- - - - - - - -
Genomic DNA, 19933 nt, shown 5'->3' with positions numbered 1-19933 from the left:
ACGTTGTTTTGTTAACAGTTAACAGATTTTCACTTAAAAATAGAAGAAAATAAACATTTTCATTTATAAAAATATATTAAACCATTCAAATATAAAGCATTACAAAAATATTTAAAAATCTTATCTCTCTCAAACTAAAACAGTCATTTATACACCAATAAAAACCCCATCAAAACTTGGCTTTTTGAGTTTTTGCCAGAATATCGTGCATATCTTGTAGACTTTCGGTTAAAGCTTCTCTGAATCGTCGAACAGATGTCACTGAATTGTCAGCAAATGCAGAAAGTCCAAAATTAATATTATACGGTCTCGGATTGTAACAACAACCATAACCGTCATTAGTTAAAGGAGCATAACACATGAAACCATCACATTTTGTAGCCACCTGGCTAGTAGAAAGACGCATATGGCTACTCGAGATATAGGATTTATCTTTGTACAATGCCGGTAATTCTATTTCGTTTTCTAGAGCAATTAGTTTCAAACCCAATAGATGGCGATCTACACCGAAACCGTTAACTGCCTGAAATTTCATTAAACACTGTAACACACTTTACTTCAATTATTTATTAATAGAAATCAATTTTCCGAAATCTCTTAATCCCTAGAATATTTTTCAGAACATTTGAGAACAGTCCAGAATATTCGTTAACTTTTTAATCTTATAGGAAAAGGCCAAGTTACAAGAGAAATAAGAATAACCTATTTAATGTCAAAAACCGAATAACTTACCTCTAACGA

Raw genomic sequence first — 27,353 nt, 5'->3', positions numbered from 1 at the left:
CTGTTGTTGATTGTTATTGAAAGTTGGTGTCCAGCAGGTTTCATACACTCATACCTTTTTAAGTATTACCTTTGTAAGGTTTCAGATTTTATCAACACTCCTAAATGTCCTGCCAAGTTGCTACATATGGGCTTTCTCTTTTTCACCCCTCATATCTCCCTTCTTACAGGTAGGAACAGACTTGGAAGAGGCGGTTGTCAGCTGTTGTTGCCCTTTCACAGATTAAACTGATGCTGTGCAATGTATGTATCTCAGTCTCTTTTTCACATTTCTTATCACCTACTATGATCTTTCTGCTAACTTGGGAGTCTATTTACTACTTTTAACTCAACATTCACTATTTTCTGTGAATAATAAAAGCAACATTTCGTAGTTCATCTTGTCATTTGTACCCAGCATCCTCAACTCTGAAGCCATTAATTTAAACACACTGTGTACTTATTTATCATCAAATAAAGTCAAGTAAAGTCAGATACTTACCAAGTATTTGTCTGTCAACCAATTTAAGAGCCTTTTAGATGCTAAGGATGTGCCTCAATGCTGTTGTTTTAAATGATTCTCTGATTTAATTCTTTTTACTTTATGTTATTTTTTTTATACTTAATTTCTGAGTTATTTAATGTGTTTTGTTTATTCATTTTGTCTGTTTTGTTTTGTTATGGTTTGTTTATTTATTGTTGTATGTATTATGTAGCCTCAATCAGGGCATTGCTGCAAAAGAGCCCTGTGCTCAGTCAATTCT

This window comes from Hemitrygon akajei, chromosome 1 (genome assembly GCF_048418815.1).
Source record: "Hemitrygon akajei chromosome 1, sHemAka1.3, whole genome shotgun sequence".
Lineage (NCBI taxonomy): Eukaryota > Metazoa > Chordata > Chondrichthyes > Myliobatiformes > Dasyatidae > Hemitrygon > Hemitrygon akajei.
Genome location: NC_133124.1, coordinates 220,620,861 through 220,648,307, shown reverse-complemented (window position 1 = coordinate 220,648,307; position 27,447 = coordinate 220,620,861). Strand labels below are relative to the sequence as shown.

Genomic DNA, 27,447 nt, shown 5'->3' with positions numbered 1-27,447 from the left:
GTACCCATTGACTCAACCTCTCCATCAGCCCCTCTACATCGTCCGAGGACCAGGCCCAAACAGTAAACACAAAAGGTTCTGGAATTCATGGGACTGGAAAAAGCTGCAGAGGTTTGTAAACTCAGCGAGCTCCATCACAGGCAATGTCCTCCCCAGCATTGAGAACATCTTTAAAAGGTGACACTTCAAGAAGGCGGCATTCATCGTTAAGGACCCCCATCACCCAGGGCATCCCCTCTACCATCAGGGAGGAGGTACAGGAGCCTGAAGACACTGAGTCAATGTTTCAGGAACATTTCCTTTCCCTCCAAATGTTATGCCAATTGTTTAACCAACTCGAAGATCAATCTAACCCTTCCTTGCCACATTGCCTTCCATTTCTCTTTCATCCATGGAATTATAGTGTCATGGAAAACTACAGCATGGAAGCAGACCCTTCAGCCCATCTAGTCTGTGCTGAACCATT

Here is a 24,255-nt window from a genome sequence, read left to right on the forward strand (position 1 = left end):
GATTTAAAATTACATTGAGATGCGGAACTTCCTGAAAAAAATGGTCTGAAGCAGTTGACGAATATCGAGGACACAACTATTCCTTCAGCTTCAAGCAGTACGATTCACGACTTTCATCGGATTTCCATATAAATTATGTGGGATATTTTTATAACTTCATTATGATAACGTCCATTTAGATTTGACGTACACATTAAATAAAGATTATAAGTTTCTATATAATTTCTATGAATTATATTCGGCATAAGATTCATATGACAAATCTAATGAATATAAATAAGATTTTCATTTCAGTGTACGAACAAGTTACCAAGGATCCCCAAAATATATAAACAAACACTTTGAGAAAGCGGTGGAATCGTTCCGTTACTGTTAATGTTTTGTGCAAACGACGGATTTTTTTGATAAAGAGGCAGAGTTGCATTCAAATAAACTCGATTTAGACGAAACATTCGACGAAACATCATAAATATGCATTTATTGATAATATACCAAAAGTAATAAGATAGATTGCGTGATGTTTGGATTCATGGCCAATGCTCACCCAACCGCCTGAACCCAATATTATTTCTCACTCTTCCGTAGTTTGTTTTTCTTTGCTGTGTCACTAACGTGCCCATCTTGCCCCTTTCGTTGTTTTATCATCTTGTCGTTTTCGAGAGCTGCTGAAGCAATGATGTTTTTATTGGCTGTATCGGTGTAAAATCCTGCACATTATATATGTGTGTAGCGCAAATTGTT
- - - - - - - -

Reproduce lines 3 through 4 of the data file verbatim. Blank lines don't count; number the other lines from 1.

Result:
Raw genomic sequence first — 27,353 nt, 5'->3', positions numbered from 1 at the left:
CTGTTGTTGATTGTTATTGAAAGTTGGTGTCCAGCAGGTTTCATACACTCATACCTTTTTAAGTATTACCTTTGTAAGGTTTCAGATTTTATCAACACTCCTAAATGTCCTGCCAAGTTGCTACATATGGGCTTTCTCTTTTTCACCCCTCATATCTCCCTTCTTACAGGTAGGAACAGACTTGGAAGAGGCGGTTGTCAGCTGTTGTTGCCCTTTCACAGATTAAACTGATGCTGTGCAATGTATGTATCTCAGTCTCTTTTTCACATTTCTTATCACCTACTATGATCTTTCTGCTAACTTGGGAGTCTATTTACTACTTTTAACTCAACATTCACTATTTTCTGTGAATAATAAAAGCAACATTTCGTAGTTCATCTTGTCATTTGTACCCAGCATCCTCAACTCTGAAGCCATTAATTTAAACACACTGTGTACTTATTTATCATCAAATAAAGTCAAGTAAAGTCAGATACTTACCAAGTATTTGTCTGTCAACCAATTTAAGAGCCTTTTAGATGCTAAGGATGTGCCTCAATGCTGTTGTTTTAAATGATTCTCTGATTTAATTCTTTTTACTTTATGTTATTTTTTTTATACTTAATTTCTGAGTTATTTAATGTGTTTTGTTTATTCATTTTGTCTGTTTTGTTTTGTTATGGTTTGTTTATTTATTGTTGTATGTATTATGTAGCCTCAATCAGGGCATTGCTGCAAAAGAGCCCTGTGCTCAGTCAATTCT